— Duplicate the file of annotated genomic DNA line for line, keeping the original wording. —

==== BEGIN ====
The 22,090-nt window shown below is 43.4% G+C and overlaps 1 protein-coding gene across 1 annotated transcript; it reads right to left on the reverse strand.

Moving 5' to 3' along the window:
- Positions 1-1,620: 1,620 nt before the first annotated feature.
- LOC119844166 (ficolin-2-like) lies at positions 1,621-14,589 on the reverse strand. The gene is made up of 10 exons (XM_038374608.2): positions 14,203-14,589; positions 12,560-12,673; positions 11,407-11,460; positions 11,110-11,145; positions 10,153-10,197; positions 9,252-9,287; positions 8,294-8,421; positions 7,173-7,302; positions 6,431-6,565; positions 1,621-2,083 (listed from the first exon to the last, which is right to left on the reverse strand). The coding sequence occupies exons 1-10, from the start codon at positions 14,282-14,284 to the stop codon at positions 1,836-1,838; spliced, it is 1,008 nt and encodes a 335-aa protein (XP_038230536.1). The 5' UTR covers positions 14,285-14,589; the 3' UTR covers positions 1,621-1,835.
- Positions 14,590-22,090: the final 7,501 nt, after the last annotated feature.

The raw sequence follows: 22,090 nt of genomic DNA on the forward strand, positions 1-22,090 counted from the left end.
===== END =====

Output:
The 22,090-nt window shown below is 43.4% G+C and overlaps 1 protein-coding gene across 1 annotated transcript; it reads right to left on the reverse strand.

Moving 5' to 3' along the window:
- Positions 1-1,620: 1,620 nt before the first annotated feature.
- LOC119844166 (ficolin-2-like) lies at positions 1,621-14,589 on the reverse strand. The gene is made up of 10 exons (XM_038374608.2): positions 14,203-14,589; positions 12,560-12,673; positions 11,407-11,460; positions 11,110-11,145; positions 10,153-10,197; positions 9,252-9,287; positions 8,294-8,421; positions 7,173-7,302; positions 6,431-6,565; positions 1,621-2,083 (listed from the first exon to the last, which is right to left on the reverse strand). The coding sequence occupies exons 1-10, from the start codon at positions 14,282-14,284 to the stop codon at positions 1,836-1,838; spliced, it is 1,008 nt and encodes a 335-aa protein (XP_038230536.1). The 5' UTR covers positions 14,285-14,589; the 3' UTR covers positions 1,621-1,835.
- Positions 14,590-22,090: the final 7,501 nt, after the last annotated feature.

The raw sequence follows: 22,090 nt of genomic DNA on the forward strand, positions 1-22,090 counted from the left end.